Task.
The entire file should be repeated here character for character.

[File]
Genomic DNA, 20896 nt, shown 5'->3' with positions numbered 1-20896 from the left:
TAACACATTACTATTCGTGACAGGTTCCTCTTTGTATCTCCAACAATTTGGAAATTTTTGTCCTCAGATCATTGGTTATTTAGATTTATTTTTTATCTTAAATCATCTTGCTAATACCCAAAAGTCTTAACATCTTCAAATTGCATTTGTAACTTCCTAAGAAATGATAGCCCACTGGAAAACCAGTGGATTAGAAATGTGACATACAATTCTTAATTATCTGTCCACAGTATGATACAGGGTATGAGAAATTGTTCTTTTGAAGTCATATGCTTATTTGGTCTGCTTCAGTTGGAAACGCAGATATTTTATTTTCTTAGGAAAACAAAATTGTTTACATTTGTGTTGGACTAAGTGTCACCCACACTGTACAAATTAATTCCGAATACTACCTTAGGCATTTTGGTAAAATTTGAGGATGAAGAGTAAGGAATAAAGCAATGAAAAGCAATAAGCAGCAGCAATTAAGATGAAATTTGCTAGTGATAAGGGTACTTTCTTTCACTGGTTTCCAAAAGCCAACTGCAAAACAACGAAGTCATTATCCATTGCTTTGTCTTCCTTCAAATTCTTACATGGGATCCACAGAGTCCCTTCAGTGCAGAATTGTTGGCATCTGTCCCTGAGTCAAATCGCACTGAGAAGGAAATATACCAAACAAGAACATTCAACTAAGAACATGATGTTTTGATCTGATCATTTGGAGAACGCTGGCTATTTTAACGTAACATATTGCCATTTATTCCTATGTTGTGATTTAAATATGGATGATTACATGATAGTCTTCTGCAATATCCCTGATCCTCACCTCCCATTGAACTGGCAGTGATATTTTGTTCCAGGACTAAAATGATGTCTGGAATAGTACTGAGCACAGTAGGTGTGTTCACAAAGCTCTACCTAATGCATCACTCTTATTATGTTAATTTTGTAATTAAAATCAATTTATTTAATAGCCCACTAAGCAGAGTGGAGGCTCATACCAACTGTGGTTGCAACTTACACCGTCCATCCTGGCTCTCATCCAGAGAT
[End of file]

Genomic DNA, 20896 nt, shown 5'->3' with positions numbered 1-20896 from the left:
TAACACATTACTATTCGTGACAGGTTCCTCTTTGTATCTCCAACAATTTGGAAATTTTTGTCCTCAGATCATTGGTTATTTAGATTTATTTTTTATCTTAAATCATCTTGCTAATACCCAAAAGTCTTAACATCTTCAAATTGCATTTGTAACTTCCTAAGAAATGATAGCCCACTGGAAAACCAGTGGATTAGAAATGTGACATACAATTCTTAATTATCTGTCCACAGTATGATACAGGGTATGAGAAATTGTTCTTTTGAAGTCATATGCTTATTTGGTCTGCTTCAGTTGGAAACGCAGATATTTTATTTTCTTAGGAAAACAAAATTGTTTACATTTGTGTTGGACTAAGTGTCACCCACACTGTACAAATTAATTCCGAATACTACCTTAGGCATTTTGGTAAAATTTGAGGATGAAGAGTAAGGAATAAAGCAATGAAAAGCAATAAGCAGCAGCAATTAAGATGAAATTTGCTAGTGATAAGGGTACTTTCTTTCACTGGTTTCCAAAAGCCAACTGCAAAACAACGAAGTCATTATCCATTGCTTTGTCTTCCTTCAAATTCTTACATGGGATCCACAGAGTCCCTTCAGTGCAGAATTGTTGGCATCTGTCCCTGAGTCAAATCGCACTGAGAAGGAAATATACCAAACAAGAACATTCAACTAAGAACATGATGTTTTGATCTGATCATTTGGAGAACGCTGGCTATTTTAACGTAACATATTGCCATTTATTCCTATGTTGTGATTTAAATATGGATGATTACATGATAGTCTTCTGCAATATCCCTGATCCTCACCTCCCATTGAACTGGCAGTGATATTTTGTTCCAGGACTAAAATGATGTCTGGAATAGTACTGAGCACAGTAGGTGTGTTCACAAAGCTCTACCTAATGCATCACTCTTATTATGTTAATTTTGTAATTAAAATCAATTTATTTAATAGCCCACTAAGCAGAGTGGAGGCTCATACCAACTGTGGTTGCAACTTACACCGTCCATCCTGGCTCTCATCCAGAGAT